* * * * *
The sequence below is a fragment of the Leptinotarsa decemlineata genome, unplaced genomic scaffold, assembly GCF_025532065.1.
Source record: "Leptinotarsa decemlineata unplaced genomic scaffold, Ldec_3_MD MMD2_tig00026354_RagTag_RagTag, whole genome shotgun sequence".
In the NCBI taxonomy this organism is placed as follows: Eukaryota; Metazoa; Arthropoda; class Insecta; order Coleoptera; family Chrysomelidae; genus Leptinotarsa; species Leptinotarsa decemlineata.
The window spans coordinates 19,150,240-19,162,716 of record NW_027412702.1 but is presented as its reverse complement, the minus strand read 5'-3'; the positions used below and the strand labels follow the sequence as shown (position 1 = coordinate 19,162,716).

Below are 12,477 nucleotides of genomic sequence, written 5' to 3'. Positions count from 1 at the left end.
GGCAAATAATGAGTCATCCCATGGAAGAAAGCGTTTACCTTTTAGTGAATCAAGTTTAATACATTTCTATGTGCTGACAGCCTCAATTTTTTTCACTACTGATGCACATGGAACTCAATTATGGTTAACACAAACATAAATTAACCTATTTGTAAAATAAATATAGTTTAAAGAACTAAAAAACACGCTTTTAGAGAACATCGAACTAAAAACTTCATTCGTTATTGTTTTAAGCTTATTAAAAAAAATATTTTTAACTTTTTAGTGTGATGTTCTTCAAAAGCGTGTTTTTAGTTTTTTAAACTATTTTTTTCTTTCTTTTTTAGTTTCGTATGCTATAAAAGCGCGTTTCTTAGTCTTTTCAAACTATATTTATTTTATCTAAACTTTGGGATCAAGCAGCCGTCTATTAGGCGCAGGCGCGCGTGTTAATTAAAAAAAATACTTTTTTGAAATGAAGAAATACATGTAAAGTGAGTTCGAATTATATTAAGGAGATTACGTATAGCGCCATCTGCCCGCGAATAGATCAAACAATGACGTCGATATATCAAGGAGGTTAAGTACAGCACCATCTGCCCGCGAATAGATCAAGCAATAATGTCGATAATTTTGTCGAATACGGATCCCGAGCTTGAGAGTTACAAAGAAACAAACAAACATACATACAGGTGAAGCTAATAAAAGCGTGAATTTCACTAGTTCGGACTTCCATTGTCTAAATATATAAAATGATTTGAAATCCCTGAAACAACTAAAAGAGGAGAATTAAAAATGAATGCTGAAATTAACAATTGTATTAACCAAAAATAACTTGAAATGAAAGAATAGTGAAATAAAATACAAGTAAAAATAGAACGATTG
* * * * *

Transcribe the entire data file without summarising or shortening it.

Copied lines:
The sequence below is a fragment of the Leptinotarsa decemlineata genome, unplaced genomic scaffold, assembly GCF_025532065.1.
Source record: "Leptinotarsa decemlineata unplaced genomic scaffold, Ldec_3_MD MMD2_tig00026354_RagTag_RagTag, whole genome shotgun sequence".
In the NCBI taxonomy this organism is placed as follows: Eukaryota; Metazoa; Arthropoda; class Insecta; order Coleoptera; family Chrysomelidae; genus Leptinotarsa; species Leptinotarsa decemlineata.
The window spans coordinates 19,150,240-19,162,716 of record NW_027412702.1 but is presented as its reverse complement, the minus strand read 5'-3'; the positions used below and the strand labels follow the sequence as shown (position 1 = coordinate 19,162,716).

Below are 12,477 nucleotides of genomic sequence, written 5' to 3'. Positions count from 1 at the left end.
GGCAAATAATGAGTCATCCCATGGAAGAAAGCGTTTACCTTTTAGTGAATCAAGTTTAATACATTTCTATGTGCTGACAGCCTCAATTTTTTTCACTACTGATGCACATGGAACTCAATTATGGTTAACACAAACATAAATTAACCTATTTGTAAAATAAATATAGTTTAAAGAACTAAAAAACACGCTTTTAGAGAACATCGAACTAAAAACTTCATTCGTTATTGTTTTAAGCTTATTAAAAAAAATATTTTTAACTTTTTAGTGTGATGTTCTTCAAAAGCGTGTTTTTAGTTTTTTAAACTATTTTTTTCTTTCTTTTTTAGTTTCGTATGCTATAAAAGCGCGTTTCTTAGTCTTTTCAAACTATATTTATTTTATCTAAACTTTGGGATCAAGCAGCCGTCTATTAGGCGCAGGCGCGCGTGTTAATTAAAAAAAATACTTTTTTGAAATGAAGAAATACATGTAAAGTGAGTTCGAATTATATTAAGGAGATTACGTATAGCGCCATCTGCCCGCGAATAGATCAAACAATGACGTCGATATATCAAGGAGGTTAAGTACAGCACCATCTGCCCGCGAATAGATCAAGCAATAATGTCGATAATTTTGTCGAATACGGATCCCGAGCTTGAGAGTTACAAAGAAACAAACAAACATACATACAGGTGAAGCTAATAAAAGCGTGAATTTCACTAGTTCGGACTTCCATTGTCTAAATATATAAAATGATTTGAAATCCCTGAAACAACTAAAAGAGGAGAATTAAAAATGAATGCTGAAATTAACAATTGTATTAACCAAAAATAACTTGAAATGAAAGAATAGTGAAATAAAATACAAGTAAAAATAGAACGATTG